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Burning Biomass to Charge Electric Vehicles Beats Fueling Cars with Ethanol

Researchers say bioelectricity delivers more kilometers per cornstalk than ethanol

2 min read

Burning Biomass to Charge Electric Vehicles Beats Fueling Cars with Ethanol

This story was corrected on 28 May 2009.

13 May 2009—Like money, gasoline doesn’t grow on trees. But researchers are working to make it practical to grow fuel on the farm. So scientists from the University of California, Merced; Stanford University; and the Carnegie Institution for Science, in Stanford, Calif., are examining how to make the most of each bit of land devoted to fuel crops.

In research published in the 7 May online edition of Science , the team concluded that turning biomass directly into electricity by, say, burning it along with coal and then using the electricity to power electric vehicles, yields, on average, 80 percent more distance per hectare than turning the same amount of biomass into liquid fuel. So a small SUV powered by bioelectricity from a hectare’s worth of switchgrass could travel 60 000 kilometers. The same vehicle powered by ethanol produced with the same amount of feedstock would go about 30 000 km.

Why such a big difference? J. Elliott Campbell, a professor of environmental science and engineering at the University of California, Merced, and the study’s lead author, has a simple explanation. ”The internal combustion engine just isn’t very efficient, especially when compared to electric vehicles,” he says. How inefficient is it? So much so that biomass-generated electricity will carry you farther even though the ethanol from a hectare of switchgrass contains roughly one-third more energy than what a power plant could extract from the biomass.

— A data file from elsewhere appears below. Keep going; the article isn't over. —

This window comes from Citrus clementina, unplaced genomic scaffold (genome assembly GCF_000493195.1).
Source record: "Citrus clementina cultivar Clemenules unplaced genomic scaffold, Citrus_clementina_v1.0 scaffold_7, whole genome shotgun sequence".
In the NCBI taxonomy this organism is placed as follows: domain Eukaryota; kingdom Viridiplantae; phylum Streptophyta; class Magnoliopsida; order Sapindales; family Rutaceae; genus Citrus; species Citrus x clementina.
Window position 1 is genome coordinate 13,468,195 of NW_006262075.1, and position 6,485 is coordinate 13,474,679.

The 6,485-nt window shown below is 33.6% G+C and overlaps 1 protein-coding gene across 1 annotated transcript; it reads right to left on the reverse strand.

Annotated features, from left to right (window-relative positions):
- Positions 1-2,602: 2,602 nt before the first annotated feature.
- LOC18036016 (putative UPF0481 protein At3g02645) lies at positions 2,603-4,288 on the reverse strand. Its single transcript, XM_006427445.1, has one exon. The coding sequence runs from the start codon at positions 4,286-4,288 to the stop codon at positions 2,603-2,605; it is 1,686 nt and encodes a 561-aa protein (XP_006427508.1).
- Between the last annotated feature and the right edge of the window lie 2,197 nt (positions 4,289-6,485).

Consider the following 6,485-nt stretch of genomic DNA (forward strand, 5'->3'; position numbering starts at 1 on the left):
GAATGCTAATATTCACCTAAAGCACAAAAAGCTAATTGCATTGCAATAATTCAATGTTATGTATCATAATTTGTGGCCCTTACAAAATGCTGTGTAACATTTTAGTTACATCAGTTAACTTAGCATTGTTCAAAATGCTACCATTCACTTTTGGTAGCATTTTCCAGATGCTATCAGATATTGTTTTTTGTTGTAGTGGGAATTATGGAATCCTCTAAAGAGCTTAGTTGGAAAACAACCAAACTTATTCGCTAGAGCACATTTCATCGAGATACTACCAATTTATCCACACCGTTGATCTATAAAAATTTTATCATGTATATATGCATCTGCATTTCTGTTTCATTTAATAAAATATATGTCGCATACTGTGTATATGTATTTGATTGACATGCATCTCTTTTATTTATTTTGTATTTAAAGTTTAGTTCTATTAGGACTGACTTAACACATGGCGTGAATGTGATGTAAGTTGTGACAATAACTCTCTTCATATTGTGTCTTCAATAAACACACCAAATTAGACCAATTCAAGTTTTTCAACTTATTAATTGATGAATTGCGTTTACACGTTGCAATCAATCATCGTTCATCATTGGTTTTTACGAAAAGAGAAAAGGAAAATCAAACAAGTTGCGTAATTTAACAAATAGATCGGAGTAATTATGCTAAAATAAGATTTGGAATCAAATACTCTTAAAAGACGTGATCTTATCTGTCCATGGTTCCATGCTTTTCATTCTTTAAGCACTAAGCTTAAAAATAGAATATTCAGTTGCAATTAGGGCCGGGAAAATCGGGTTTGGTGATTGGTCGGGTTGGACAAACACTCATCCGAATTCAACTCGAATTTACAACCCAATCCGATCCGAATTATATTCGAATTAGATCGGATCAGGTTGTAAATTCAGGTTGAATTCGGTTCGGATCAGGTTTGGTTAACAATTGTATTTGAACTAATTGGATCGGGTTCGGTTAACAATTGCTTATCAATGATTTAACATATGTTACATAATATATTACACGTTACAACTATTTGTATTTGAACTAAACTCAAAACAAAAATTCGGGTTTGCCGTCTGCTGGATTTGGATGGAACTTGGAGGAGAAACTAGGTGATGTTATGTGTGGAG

Campbell says there is no level of efficiency for converting biomass to ethanol achievable in the near future where bioelectricity-powered EVsdon’t win. ”Even when we’re considering an ideal scenario—where roughly 41 percent of the energy content of the biomass ends up in the fuel tank—the results seem to favor the biomass-to-electricity pathway,” he says.

Just as important, say the researchers, is the difference in bioelectricity’s and ethanol’s impact on climate change. On average, they concluded, the bioelectricity pathway results in more than twice the reduction in emissions per unit area produced by ethanol.

In highway driving, using a hectare’s worth of ethanol to power the same small SUV from the earlier example would prevent 8000 kilograms of carbon dioxide equivalents from being emitted; using bioelectricity would keep 13 600 kg of CO 2 out of the atmosphere, Campbell and his colleagues found. The difference is even more pronounced in city driving, with ethanol and bioelectricity offsetting 8700 kg and 20 900 kg, respectively.

Does this count ethanol out? ”It’s still too early to definitively say,” cautions Michael Wang, a researcher at Argonne National Laboratory’s Center for Transportation Research, near Chicago. Who knows, he asks, when researchers will hit upon a conversion technology that results in much more ethanol for every bit of biomass harvested, develop a battery pack that allows for hundreds of kilometers of travel between very rapid rechargings, or when polygeneration will allow for the simultaneous generation of electricity and the production of liquid fuel? He notes that because there is a multiplicity of key assumptions behind each such analysis, and because researchers have yet to find common ground for what suppositions are critical, it would be premature to declare one a winner.

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